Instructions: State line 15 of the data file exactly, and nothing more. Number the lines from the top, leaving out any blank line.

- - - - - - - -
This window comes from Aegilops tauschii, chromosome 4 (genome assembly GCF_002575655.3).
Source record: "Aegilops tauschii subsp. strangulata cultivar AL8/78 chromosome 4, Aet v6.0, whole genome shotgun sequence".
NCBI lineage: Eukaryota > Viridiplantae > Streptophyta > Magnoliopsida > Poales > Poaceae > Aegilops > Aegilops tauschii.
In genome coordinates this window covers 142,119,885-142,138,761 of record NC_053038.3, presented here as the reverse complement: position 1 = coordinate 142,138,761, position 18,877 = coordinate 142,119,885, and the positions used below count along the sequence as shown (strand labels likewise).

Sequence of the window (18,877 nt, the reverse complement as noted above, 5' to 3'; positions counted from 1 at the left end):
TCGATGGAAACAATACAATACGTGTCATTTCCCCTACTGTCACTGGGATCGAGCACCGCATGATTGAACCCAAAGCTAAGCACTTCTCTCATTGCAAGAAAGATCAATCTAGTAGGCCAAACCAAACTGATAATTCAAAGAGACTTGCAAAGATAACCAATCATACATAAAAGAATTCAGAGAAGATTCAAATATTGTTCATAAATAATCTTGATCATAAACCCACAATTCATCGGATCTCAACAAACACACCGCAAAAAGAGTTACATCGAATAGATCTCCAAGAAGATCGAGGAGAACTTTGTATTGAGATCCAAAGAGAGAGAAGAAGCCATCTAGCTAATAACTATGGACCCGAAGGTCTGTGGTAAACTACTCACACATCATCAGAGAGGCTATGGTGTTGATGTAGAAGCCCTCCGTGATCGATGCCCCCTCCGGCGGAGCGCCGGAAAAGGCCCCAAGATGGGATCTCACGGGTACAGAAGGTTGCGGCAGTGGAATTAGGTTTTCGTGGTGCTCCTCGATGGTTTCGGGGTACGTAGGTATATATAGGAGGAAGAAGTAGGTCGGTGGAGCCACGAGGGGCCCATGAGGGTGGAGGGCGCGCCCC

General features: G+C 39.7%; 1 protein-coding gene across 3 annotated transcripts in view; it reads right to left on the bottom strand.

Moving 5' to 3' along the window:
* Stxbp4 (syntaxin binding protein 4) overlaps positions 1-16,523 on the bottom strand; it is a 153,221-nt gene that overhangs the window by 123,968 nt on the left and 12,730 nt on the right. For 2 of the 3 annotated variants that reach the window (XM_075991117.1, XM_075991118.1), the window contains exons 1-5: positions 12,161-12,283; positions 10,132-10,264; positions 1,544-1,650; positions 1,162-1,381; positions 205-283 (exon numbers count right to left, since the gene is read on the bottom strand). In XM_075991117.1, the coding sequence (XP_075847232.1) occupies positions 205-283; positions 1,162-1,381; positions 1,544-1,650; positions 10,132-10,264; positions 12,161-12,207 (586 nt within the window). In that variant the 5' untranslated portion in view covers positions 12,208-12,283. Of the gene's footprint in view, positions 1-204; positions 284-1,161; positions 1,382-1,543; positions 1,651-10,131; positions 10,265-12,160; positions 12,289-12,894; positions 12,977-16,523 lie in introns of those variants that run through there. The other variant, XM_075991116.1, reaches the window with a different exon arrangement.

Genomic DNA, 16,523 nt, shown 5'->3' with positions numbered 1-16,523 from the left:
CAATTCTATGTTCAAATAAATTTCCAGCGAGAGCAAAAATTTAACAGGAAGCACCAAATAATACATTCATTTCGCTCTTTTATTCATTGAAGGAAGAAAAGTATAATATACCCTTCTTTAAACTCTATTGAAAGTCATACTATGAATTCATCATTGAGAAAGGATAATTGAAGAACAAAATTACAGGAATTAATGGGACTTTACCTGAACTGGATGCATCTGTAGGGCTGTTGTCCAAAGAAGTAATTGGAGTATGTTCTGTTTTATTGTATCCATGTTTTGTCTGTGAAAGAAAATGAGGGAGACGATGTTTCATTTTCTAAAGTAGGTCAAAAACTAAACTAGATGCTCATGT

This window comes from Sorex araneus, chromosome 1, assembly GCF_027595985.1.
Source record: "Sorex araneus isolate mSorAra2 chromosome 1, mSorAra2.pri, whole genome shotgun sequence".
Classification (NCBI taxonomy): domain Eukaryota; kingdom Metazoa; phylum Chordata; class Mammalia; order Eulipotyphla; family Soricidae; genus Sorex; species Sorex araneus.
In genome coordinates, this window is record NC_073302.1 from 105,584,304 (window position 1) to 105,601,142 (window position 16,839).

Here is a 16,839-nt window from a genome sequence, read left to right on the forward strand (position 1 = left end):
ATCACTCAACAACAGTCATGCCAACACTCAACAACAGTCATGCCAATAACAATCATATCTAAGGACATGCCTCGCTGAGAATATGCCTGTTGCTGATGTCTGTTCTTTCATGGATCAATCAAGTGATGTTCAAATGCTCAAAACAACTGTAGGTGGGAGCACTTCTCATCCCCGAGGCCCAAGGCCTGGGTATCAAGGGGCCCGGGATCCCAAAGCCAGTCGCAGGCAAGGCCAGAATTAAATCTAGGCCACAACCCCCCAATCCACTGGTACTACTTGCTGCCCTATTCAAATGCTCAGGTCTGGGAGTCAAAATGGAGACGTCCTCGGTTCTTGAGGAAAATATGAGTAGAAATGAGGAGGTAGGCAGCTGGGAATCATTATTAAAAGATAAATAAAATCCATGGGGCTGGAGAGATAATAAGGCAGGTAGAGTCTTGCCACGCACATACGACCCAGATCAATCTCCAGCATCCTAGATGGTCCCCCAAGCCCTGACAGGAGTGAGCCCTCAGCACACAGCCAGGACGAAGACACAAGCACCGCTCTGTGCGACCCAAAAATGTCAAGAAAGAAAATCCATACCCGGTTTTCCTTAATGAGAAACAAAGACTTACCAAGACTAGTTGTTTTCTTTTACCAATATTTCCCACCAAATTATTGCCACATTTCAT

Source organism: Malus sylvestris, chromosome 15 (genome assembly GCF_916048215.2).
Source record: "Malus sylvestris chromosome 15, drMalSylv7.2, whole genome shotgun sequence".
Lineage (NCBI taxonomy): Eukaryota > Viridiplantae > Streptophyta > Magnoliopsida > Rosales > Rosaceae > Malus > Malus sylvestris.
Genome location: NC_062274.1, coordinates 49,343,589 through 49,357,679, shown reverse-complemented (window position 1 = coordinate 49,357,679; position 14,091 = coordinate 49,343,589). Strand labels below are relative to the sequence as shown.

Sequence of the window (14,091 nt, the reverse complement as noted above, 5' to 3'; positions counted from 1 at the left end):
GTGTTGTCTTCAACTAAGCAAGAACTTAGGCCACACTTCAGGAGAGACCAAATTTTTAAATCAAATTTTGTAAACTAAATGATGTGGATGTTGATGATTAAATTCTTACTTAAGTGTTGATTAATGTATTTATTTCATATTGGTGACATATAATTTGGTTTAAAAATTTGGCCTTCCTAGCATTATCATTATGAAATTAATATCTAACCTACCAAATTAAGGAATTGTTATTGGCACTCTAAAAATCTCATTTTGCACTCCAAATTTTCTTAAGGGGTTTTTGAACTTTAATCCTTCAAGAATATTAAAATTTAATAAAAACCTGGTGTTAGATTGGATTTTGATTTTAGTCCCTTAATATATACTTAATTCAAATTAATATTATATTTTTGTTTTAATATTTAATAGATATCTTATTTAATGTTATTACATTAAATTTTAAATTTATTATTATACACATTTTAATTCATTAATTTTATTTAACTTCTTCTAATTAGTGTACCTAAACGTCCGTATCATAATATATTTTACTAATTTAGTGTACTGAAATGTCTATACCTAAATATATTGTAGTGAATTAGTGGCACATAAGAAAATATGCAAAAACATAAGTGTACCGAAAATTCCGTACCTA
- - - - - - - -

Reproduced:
In genome coordinates, this window is record NC_073302.1 from 105,584,304 (window position 1) to 105,601,142 (window position 16,839).